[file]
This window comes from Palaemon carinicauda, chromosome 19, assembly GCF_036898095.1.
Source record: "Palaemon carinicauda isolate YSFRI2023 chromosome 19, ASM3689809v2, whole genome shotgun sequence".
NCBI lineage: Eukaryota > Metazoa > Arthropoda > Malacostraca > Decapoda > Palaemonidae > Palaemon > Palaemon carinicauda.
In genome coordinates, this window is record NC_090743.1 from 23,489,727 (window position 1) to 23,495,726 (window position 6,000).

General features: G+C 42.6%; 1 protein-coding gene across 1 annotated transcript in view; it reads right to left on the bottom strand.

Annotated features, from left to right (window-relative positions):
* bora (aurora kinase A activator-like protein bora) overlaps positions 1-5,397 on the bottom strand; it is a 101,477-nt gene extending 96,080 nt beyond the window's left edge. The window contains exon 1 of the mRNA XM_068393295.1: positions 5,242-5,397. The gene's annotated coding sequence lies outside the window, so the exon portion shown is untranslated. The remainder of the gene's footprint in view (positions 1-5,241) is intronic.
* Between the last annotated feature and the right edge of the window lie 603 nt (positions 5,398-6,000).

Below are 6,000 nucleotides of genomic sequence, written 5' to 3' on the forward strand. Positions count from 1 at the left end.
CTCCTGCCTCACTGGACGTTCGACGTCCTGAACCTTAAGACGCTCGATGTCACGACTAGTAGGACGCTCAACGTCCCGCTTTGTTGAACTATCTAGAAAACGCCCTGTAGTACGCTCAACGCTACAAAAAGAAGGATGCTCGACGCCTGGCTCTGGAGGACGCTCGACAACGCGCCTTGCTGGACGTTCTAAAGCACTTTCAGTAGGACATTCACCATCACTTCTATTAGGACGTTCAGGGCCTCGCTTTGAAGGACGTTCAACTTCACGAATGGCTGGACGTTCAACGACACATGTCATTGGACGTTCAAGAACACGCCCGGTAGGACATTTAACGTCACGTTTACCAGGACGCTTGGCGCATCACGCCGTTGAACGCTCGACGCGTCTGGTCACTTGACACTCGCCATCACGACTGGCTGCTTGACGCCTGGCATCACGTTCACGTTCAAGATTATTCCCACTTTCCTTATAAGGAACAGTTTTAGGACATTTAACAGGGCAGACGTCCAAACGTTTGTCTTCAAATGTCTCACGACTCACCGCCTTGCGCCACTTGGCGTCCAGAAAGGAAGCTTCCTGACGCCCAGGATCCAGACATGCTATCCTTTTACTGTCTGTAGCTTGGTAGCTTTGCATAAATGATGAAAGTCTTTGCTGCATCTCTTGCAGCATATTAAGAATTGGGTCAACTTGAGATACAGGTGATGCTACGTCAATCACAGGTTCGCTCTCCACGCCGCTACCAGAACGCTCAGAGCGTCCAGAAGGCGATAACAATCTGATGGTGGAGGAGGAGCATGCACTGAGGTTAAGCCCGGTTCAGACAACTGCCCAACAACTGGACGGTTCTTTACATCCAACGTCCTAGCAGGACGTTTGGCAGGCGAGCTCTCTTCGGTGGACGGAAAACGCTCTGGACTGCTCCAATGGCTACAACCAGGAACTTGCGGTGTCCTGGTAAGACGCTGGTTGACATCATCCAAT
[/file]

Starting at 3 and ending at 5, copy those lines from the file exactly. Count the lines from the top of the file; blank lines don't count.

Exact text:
NCBI lineage: Eukaryota > Metazoa > Arthropoda > Malacostraca > Decapoda > Palaemonidae > Palaemon > Palaemon carinicauda.
In genome coordinates, this window is record NC_090743.1 from 23,489,727 (window position 1) to 23,495,726 (window position 6,000).

General features: G+C 42.6%; 1 protein-coding gene across 1 annotated transcript in view; it reads right to left on the bottom strand.